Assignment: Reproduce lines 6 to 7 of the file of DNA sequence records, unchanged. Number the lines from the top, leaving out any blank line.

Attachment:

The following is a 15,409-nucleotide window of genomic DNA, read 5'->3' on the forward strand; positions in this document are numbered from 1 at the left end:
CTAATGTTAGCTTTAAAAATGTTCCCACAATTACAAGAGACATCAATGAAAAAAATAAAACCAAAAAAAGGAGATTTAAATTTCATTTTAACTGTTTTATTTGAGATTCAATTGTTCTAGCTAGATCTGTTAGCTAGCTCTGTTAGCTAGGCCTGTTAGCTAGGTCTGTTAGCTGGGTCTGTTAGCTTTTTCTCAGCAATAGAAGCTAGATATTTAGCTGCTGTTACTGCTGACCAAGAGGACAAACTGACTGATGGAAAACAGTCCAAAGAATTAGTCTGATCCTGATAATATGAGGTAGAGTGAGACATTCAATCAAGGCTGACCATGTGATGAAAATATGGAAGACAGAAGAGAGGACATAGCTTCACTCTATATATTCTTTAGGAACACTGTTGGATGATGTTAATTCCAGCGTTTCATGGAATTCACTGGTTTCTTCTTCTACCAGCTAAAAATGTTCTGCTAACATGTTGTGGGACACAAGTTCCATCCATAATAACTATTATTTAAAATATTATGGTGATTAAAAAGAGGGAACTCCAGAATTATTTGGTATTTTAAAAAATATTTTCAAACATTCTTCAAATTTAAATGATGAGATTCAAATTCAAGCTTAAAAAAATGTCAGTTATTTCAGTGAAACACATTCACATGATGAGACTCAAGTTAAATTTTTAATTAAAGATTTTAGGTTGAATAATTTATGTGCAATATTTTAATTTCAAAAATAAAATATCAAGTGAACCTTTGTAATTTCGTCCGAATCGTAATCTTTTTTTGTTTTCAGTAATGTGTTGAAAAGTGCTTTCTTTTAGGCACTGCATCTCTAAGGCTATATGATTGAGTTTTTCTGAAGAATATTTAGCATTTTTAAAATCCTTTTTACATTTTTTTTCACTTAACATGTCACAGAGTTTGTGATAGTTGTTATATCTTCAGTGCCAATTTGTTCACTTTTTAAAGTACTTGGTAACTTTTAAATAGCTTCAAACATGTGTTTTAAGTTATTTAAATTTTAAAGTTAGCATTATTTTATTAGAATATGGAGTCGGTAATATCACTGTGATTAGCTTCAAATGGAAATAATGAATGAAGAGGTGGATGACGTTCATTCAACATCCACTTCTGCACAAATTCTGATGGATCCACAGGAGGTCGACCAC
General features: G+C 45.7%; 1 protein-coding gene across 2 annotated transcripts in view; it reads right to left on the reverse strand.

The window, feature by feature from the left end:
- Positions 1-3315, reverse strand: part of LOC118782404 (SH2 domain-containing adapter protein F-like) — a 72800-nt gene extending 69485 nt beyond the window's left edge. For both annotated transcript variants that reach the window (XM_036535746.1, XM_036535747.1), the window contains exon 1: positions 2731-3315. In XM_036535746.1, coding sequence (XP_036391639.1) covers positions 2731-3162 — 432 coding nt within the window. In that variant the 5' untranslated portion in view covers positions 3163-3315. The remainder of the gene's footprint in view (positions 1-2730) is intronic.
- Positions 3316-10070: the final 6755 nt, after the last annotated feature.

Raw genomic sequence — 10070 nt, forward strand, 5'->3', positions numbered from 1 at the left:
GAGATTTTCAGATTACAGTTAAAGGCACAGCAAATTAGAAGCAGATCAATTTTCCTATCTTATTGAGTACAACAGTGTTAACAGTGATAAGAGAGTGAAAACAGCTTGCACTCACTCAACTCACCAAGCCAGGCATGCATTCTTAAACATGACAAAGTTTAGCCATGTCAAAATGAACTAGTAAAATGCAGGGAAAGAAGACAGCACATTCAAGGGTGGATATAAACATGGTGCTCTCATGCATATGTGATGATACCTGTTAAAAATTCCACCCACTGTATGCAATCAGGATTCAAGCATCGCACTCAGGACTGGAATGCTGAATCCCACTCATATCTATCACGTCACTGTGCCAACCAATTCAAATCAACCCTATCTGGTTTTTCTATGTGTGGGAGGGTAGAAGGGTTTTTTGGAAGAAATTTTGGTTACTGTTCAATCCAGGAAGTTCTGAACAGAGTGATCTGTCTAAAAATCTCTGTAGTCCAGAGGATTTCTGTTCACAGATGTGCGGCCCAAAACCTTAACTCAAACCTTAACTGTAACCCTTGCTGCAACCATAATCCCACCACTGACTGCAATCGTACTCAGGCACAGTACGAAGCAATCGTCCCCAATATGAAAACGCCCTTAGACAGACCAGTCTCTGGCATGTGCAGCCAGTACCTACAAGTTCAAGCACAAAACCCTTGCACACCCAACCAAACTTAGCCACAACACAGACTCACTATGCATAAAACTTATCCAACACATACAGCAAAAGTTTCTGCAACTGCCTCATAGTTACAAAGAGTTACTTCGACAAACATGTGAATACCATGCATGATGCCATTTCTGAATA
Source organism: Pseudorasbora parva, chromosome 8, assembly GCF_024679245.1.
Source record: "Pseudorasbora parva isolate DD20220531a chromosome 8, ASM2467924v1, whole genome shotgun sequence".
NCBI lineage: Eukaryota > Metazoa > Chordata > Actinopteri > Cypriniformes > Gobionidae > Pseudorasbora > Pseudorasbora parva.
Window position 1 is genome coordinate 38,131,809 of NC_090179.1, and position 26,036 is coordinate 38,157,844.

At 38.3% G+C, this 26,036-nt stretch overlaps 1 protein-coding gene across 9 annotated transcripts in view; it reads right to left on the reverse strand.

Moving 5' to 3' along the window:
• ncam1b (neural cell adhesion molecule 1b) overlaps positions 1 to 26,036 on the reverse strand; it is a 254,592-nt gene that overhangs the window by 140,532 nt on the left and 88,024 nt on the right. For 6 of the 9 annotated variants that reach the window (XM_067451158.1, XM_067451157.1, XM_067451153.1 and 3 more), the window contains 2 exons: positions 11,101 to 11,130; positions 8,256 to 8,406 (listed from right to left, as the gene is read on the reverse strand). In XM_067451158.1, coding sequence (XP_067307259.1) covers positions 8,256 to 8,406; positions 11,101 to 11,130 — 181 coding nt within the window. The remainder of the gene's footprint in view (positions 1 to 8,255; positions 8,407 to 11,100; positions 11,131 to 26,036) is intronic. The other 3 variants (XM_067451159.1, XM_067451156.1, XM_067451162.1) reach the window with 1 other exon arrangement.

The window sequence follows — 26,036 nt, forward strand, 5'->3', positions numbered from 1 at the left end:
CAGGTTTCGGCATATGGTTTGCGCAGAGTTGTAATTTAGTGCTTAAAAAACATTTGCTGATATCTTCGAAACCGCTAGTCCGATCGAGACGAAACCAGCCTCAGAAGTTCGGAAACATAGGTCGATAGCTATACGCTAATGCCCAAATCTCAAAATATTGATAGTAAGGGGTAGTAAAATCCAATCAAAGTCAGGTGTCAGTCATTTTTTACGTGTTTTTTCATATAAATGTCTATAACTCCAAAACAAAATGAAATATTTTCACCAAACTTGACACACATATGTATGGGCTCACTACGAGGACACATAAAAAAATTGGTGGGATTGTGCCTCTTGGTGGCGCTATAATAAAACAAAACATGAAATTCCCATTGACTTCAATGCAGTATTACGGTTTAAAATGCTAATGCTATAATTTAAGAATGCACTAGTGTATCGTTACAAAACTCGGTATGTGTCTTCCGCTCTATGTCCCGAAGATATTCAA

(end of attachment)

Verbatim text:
- Positions 3316-10070: the final 6755 nt, after the last annotated feature.

Raw genomic sequence — 10070 nt, forward strand, 5'->3', positions numbered from 1 at the left: